When Traylor first brought her medications home, she peeled off the labels so that no one other than her boyfriend would see the drug names and Google them. She also never brought home any information or brochures on HIV from the doctor's office. "I had internalized the self-inflicted stigma," she says.
Traylor's behavior is far from unusual. At UCSF, pharmacists have put HIV pills in special unmarked blister packs so that they look like vitamins, and some women have poured their pills into bottles used to hold prenatals. To the doctors treating these women, these acts of discretion seem like a minuscule trade-off for ensuring that their patients continue to swallow the medications they need daily--even if it may reinforce the shame and stigma that can come with an HIV diagnosis.
The cost of the drugs, which run into the tens of thousands of dollars on average per year, can also be a deterrent for infected moms. While HIV treatment during pregnancy is covered by Medicaid, that reimbursement isn't guaranteed for the mother after she delivers. The availability of coverage of antiviral drugs can vary greatly from state to state, and changes to the Affordable Care Act make the future even more uncertain.
These barriers, and the number of babies born with HIV, are extremely frustrating for experts and doctors because there is such clear evidence that it's possible for HIV-positive women to give birth to HIV-free babies.
In the more than two decades since AZT was first tested on pregnant women, groundbreaking trials have shown that the sooner a pregnant woman who is HIV-positive is treated, the better her chances of delivering a baby who isn't infected.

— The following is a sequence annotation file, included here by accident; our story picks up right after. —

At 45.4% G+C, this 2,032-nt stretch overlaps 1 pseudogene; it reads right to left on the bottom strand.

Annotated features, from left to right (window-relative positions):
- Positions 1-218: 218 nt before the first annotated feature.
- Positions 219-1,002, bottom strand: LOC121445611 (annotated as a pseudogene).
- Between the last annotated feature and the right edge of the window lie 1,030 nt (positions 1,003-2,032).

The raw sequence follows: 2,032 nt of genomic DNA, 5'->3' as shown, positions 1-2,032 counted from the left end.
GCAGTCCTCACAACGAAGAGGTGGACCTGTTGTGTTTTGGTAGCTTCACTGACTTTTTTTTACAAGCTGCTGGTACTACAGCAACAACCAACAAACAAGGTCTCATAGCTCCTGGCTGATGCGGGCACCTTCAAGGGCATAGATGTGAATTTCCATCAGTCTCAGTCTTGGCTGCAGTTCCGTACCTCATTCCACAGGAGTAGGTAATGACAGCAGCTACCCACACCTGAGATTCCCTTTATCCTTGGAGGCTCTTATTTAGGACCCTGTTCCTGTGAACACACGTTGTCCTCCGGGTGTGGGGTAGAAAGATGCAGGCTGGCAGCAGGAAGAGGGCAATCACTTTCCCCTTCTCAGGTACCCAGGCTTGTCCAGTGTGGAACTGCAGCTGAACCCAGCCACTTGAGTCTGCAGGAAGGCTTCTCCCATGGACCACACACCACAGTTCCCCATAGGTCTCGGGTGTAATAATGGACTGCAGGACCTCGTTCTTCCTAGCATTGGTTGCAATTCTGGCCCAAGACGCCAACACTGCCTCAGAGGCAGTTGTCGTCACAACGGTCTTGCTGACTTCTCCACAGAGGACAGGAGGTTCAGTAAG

But even if expectant moms aren't diagnosed with HIV until their third trimester, transmission risk can still be lowered dramatically with late treatment. Even during labor there's still hope; it's now routine for any HIV-positive mother to get both pill and IV drug treatment to protect the baby from exposure during delivery, and often enough, it works.
In 2010, doctors found that even if nearly everything is stacked against an infant--even if the infant has already contracted the virus in utero--drugs can still drop the newborn's virus levels to vanishingly low levels.
When a pregnant woman who wasn't aware that she was HIV-positive arrived at the University of Mississippi to have her baby, pediatrician Dr. Hannah Gay decided on a risky treatment in order to prevent the baby--who had almost certainly contracted HIV in utero--from getting sick from the virus. Instead of waiting a few weeks to confirm the infection, Gay started the baby on an aggressive dose of three HIV drugs within hours of her birth. The idea was to ambush the virus with enough antiviral drugs that the HIV could not embed itself in the baby's body.